Weissherbst - Vin Gris

The German term for Vin Gris is Weissherbst, which translates literally as ‘white autumn’. The term denotes a rosé wine speciality that has been vinified from both a single grape variety and a single vineyard. Because the must is pressed before fermentation, these wines often have a golden to light rosé colour.

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Tag für Tag Portugieser Weißherbst halbtrocken 1,0 l 2019 - Frankhof Weinkontor
Tag für Tag Portugieser Weißherbst halbtrocken 1,0 l 2019 - Frankhof Weinkontor
Frankhof Weinkontor
6.59 £*
Content 1 liter(s)
Portugieser Weissherbst halbtrocken 2019 - Winzervereinigung Freyburg-Unstrut
Portugieser Weissherbst halbtrocken 2019 - Winzervereinigung Freyburg-Unstrut
Winzervereinigung Freyburg-Unstrut
6.58 £*
Content 0.75 liter(s) (£8.77 * / 1 liter(s))

Weissherbst – Vin Gris

According to German wine law, Weissherbst is the term used to denote a special type of rosé wine. Rosé wines are made from red grapes which are then fermented as a white wine, i.e. the grape skins are removed before the must begins to vinify. Vin Gris wines are quality wines, and may be still wines, sparkling wines or semi-sparkling wines. In order for a wine to claim the Weissherbst quality designation, the grapes it is made from must be a single variety and come from a single vineyard, and the resulting wine must at least fulfil the criteria for a QbA (quality wine from a specific region). The grape variety is listed on the wine label first and is then followed by the term Weissherbt, for example Portugieser Weissherbst.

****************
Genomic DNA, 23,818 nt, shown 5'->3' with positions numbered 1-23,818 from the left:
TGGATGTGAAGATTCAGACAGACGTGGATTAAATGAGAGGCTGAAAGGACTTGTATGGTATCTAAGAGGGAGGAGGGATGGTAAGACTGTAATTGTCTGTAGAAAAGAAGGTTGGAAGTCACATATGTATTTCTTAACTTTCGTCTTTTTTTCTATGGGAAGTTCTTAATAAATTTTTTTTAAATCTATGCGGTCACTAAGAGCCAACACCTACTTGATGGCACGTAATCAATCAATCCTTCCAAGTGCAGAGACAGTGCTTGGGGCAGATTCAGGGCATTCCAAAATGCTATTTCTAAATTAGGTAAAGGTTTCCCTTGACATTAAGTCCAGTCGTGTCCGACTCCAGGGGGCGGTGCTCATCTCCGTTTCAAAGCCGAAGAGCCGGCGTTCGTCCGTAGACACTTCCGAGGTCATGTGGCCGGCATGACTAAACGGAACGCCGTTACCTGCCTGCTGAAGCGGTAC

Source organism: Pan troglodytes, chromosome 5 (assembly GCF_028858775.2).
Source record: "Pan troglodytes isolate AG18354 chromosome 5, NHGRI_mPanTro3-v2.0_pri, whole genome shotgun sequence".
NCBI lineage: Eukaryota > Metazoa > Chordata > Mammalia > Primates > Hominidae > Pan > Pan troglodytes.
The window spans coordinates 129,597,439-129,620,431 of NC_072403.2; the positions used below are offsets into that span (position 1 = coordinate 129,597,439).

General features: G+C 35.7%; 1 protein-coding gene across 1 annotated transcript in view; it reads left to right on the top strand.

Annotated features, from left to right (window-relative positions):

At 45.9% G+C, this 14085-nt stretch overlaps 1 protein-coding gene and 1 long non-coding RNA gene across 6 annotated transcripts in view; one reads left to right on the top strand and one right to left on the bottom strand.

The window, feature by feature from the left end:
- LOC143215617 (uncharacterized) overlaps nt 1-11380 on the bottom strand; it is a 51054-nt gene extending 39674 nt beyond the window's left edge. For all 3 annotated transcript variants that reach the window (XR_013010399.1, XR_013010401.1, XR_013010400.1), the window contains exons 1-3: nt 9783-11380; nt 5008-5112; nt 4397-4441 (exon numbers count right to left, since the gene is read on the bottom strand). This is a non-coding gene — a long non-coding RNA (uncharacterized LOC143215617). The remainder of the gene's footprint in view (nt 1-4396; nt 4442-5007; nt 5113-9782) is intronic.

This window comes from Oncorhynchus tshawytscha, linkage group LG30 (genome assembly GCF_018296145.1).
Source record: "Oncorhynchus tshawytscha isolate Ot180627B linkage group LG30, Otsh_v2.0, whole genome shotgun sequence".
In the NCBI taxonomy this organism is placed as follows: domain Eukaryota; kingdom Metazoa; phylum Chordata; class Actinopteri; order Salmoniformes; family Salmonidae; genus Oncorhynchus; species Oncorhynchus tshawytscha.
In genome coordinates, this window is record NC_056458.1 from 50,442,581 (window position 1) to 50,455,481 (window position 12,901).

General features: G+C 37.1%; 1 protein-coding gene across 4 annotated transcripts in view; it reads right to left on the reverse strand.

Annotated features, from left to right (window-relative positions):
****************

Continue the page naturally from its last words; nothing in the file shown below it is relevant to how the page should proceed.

Strict Regulations under Wine Law

The quality designation Weissherbst is strictly regulated by wine law. The wine must be made from a single red grape variety that originates from a single vineyard. Instead of vinifying the grapes as a red wine, they are treated as if they were white grapes and fermented after being pressed. The original must has to exhibit at least the sweetness specified for a quality wine and may only be augmented with süssreserve (sweet reserve), i.e. unfermented must from the same grape variety with at least the same quality grade as the must used for the wine itself. The term Weissherbst actually has nothing to do with autumn (German: Herbst). It comes from the name of a certain grape variety, the blauer arbst, which is a pinot noir mutation. The most commonly used grape varieties for Weissherbst are pinot noir, blauer portugieser and sometimes pinot meunier. Especially in the Palatinate, Vin Gris is also made from the Heroldrebe – a cross of blauer portugieser and lemberger.

Vin Gris is produced with a method similar to that used for white wine . The must is pressed from the grapes before fermentation sets in so that less colour compounds and tannins are introduced to the wine – the pigment from the red grapes is only enough to produce a rosé colour. Vin Gris has a flavour and aroma similar to white wine.


Weissherbst – A Quality Designation in Germany

EU law treats Vin Gris or Weissherbst as a special type of rosé wine, and the two terms may not be used together on a wine label. According to German law, a rosé wine can be vinified from a combination of grape varieties, i.e. the pure varietal character of a Vin Gris is not guaranteed. In addition, a rosé may be a plain table wine, but it can also be a quality wine or even a prädikatswein. In Germany the term Weissherbst, on the other hand, already designates quality wine status. Only seven of the thirteen German wine growing regions are currently permitted to produce Weissherbst.

Vin Gris wines best demonstrate their characteristics at a drinking temperature of 10° C. Weissherbst is known as gleichgepresstersüssgepresster in Switzerland.